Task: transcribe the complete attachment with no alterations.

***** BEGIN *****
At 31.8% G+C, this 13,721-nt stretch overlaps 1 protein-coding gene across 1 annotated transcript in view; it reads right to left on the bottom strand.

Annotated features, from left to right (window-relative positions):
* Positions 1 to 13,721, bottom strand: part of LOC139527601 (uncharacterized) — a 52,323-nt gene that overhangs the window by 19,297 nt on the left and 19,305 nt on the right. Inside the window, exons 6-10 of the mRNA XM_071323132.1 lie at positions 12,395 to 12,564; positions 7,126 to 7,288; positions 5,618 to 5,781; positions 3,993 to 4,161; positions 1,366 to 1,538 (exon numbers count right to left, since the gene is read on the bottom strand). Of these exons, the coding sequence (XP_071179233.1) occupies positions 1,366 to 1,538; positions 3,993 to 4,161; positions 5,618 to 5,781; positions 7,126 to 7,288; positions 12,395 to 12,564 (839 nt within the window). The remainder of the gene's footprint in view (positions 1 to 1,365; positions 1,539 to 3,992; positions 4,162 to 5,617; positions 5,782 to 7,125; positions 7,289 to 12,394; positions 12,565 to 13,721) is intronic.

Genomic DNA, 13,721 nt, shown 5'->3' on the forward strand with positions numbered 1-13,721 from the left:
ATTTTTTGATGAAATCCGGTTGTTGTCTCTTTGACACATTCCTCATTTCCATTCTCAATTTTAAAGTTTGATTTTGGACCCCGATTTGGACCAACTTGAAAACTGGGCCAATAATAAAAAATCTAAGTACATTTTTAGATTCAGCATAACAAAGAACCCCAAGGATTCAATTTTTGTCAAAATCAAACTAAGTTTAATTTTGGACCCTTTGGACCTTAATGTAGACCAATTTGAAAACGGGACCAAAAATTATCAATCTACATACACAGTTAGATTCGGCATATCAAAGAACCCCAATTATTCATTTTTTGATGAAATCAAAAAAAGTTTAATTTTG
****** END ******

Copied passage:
At 31.8% G+C, this 13,721-nt stretch overlaps 1 protein-coding gene across 1 annotated transcript in view; it reads right to left on the bottom strand.

Annotated features, from left to right (window-relative positions):
* Positions 1 to 13,721, bottom strand: part of LOC139527601 (uncharacterized) — a 52,323-nt gene that overhangs the window by 19,297 nt on the left and 19,305 nt on the right. Inside the window, exons 6-10 of the mRNA XM_071323132.1 lie at positions 12,395 to 12,564; positions 7,126 to 7,288; positions 5,618 to 5,781; positions 3,993 to 4,161; positions 1,366 to 1,538 (exon numbers count right to left, since the gene is read on the bottom strand). Of these exons, the coding sequence (XP_071179233.1) occupies positions 1,366 to 1,538; positions 3,993 to 4,161; positions 5,618 to 5,781; positions 7,126 to 7,288; positions 12,395 to 12,564 (839 nt within the window). The remainder of the gene's footprint in view (positions 1 to 1,365; positions 1,539 to 3,992; positions 4,162 to 5,617; positions 5,782 to 7,125; positions 7,289 to 12,394; positions 12,565 to 13,721) is intronic.

Genomic DNA, 13,721 nt, shown 5'->3' on the forward strand with positions numbered 1-13,721 from the left:
ATTTTTTGATGAAATCCGGTTGTTGTCTCTTTGACACATTCCTCATTTCCATTCTCAATTTTAAAGTTTGATTTTGGACCCCGATTTGGACCAACTTGAAAACTGGGCCAATAATAAAAAATCTAAGTACATTTTTAGATTCAGCATAACAAAGAACCCCAAGGATTCAATTTTTGTCAAAATCAAACTAAGTTTAATTTTGGACCCTTTGGACCTTAATGTAGACCAATTTGAAAACGGGACCAAAAATTATCAATCTACATACACAGTTAGATTCGGCATATCAAAGAACCCCAATTATTCATTTTTTGATGAAATCAAAAAAAGTTTAATTTTG